Unfortunately the island is infested with Hutia, a native and endangered (but also invasive) large rodent that looks like a cross between a wombat and a guinea pig.  When skirting the island by dinghy the damage is obvious and it’s sad to see the habitat so out of balance.  We think loosing Charlie on the island would reduce the numbers somewhat (he was built for chasing small furry things), but without a natural predator these rascally varmints have decimated the flora, eating just about every plant they can find.  

The hutia have resorted to eating the bark off trees and are trying to eat the markers!


As for water activities, there are plenty of good snorkeling sites around the island and you get to see lots of exotic fish.

The Land and Sea Park serves as a renourishment area for the Bahamas and is protected by both land and sea.  This means no fishing, shelling, conching, or lobstering within the park grounds…and there were several times when you would spot a giant spiny lobster and think, “DINNER!!!”

We spent an entire day in the water and saw over 25 different species of “sea critters,” including Spanish Hogfish, Tube Worms, Elkhorn Coral, Queen Angelfish, a Nurse Shark, Snappers, a Pufferfish, Sea Cucumbers, Hamlets, Wrasses, Parrotfish, and the invasive lion fish (underwater photos coming soon!).


Since the dogs were only allowed on the beaches on leashes (eat your heart out Dr. Seuss), we got permission to let them loose on the sandbar at low tide.  Apparently this was a source of entertainment for the other boaters to watch us chase the dogs, and Charlie and Rei chase each other.  

A park tradition is to hike up to Boo Boo Hill and deposit a piece of driftwood with your boat's name written on it.  We found a great piece of treated wood on one of our clean up days and used an industrial strength liquid Sharpie to ensure our mark would not fade.

Contributions to Boo Boo Hill.

Our boat sign...see if you can spot Vitte in the background  ^_^

On our fifth day in the park a westerly front started blowing and that night we got buckets of rain dumped on us.  There is something to be said about experiencing a storm on a boat.  Outside lightning flashes, thunder crashes, water slaps your hull, and rain beats heavy on all your windows and hatches, but inside its comfy cozy and dry.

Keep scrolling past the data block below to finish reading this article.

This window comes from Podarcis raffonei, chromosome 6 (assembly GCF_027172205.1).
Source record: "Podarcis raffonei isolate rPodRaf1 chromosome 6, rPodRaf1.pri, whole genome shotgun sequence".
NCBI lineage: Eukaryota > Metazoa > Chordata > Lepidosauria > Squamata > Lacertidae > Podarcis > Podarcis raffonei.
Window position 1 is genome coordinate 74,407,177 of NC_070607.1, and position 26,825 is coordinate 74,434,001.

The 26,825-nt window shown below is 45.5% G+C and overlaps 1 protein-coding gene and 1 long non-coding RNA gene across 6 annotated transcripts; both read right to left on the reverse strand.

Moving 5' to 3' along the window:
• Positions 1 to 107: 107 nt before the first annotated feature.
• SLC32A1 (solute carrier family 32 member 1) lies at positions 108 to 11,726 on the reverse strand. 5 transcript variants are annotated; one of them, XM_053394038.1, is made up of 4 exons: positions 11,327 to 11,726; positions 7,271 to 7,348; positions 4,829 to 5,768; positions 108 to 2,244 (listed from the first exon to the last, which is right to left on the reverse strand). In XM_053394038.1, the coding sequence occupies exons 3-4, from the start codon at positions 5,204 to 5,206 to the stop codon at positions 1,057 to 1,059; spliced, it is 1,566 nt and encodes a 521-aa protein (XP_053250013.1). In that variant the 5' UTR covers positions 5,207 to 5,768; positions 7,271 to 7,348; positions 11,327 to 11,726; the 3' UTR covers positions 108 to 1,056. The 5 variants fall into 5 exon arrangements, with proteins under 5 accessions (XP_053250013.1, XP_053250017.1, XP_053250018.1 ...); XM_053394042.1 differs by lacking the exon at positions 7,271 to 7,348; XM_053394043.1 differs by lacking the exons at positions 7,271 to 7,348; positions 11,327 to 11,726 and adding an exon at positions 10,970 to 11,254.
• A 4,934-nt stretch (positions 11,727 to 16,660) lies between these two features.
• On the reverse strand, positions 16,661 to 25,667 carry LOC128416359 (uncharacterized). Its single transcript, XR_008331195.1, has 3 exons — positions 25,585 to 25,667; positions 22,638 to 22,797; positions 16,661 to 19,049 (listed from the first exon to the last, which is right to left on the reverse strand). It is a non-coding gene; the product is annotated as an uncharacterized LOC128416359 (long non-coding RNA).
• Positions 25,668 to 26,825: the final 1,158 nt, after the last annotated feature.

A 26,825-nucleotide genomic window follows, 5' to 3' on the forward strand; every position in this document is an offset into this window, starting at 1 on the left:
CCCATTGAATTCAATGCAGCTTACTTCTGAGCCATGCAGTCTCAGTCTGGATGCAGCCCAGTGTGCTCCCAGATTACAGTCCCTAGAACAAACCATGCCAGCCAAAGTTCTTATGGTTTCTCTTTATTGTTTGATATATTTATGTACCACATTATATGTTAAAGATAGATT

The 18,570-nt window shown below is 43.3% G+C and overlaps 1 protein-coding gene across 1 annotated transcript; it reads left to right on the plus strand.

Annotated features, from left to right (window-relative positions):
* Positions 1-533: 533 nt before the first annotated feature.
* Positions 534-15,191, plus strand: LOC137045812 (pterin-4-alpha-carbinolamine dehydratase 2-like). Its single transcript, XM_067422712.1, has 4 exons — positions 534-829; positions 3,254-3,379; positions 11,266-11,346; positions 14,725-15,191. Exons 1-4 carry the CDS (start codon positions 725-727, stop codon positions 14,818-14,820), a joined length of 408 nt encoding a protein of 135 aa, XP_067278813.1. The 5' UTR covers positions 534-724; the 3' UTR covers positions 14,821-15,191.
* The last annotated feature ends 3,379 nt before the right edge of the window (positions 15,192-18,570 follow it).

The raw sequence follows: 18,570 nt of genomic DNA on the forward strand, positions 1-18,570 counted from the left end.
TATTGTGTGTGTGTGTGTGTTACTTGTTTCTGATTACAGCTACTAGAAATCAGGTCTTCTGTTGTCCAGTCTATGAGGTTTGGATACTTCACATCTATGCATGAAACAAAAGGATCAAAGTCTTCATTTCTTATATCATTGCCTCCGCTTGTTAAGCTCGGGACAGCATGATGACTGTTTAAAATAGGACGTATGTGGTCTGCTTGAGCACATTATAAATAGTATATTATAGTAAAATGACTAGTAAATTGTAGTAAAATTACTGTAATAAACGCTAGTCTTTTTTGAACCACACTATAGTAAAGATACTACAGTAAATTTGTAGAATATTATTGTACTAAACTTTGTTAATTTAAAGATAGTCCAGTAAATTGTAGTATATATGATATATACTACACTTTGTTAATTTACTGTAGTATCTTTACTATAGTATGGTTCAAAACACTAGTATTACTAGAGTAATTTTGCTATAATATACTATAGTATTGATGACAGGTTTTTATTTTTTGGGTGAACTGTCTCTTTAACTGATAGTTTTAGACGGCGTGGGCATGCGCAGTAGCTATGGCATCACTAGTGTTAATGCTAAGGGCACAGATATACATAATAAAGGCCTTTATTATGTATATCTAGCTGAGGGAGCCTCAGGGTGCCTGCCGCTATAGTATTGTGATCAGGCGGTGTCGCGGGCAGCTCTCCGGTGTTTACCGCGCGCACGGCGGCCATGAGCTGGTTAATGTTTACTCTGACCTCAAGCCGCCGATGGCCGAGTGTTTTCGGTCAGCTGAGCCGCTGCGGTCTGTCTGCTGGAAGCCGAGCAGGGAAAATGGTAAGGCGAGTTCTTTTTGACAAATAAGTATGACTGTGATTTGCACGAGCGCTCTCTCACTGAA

The other boaters that hunkered down in Warderick for the storm quickly became our friends, even Charlie and Rei met a new acquaintance, a 9 month old lab mix named Jib who gave them a run for their money on the sandbar one day!

This is the kind of cruising I looked forward to when planning our trip, the experience of felling like a part of a community and sharing the thrill of living on the open sea.  


Sunrise hike to Boo Boo

Back yard


Highborne to Shroud Cay

Exumas Baby!!!!

We departed Nassau on April 11th for the Exumas!!  We traveled in the company of another boat, Le Bonne Vie, from St. Pete, FL!

Crossing the Yellow Banks was fun; I sat up on the bow as lookout and pointed out the coral heads to Ransom.  It is truly amazing to see straight to the bottom in water up to 30ft deep and spot a sea star on the seafloor. 

We made a pit stop at Allen Cay to see the iguanas and say adieu to Bonne Vie before moving on to Highborne Cay.

The anchorage in Highborne is nice, lots of room, good holding, and plenty of room ashore to let the dogs have some off leash time.

I took this picture at dawn, the sky and water blend into one;  the line you see is our anchor chain under water.

Highborne sunrise

There were a lot of big boats here and for the first time Vitte looks very small to us.


There is a nice reef off of Highborne with a healthy ecosystem.  We spent the better half of our second morning here swimming with the fishes and identifying the different species with our reef guide cards.

We moved to Shroud Cay on Friday the 13th and our jinx for the day was realizing our holding tank was leaking (YUCK!!!).  Probably the worst job on board is fixing a stinky, smelly, leaking holding tank.  However, we got the job done and hopefully this will be the last time we have to work on that.

Shroud Cay, an uninhabited island, is part of the Exuma Cays Land and Sea Park.  The island itself is a rocky archipelago that surrounds mangrove forests and is bisected in several places by tidal creeks.  We packed little Freyja for a day trip and went exploring, but we didn’t hit the tide right and ended up pulling the dinghy on foot most of the way across the island.  

Salt line

Not much wildlife at shallow tide, but we did see a juvenile shark that freaked out at sighting us and erratically swam away.  Charlie was very surprised as well and wanted to give chase…I had to wrestle him to keep him in the boat.

For my geology friends

We eventually made it to the east side of the island and picnicked on the berm under Australian pine trees.

The dinghy ride back was a lot smoother since we could actually float and use the engine.  The dogs were so pooped; they slept the whole way back!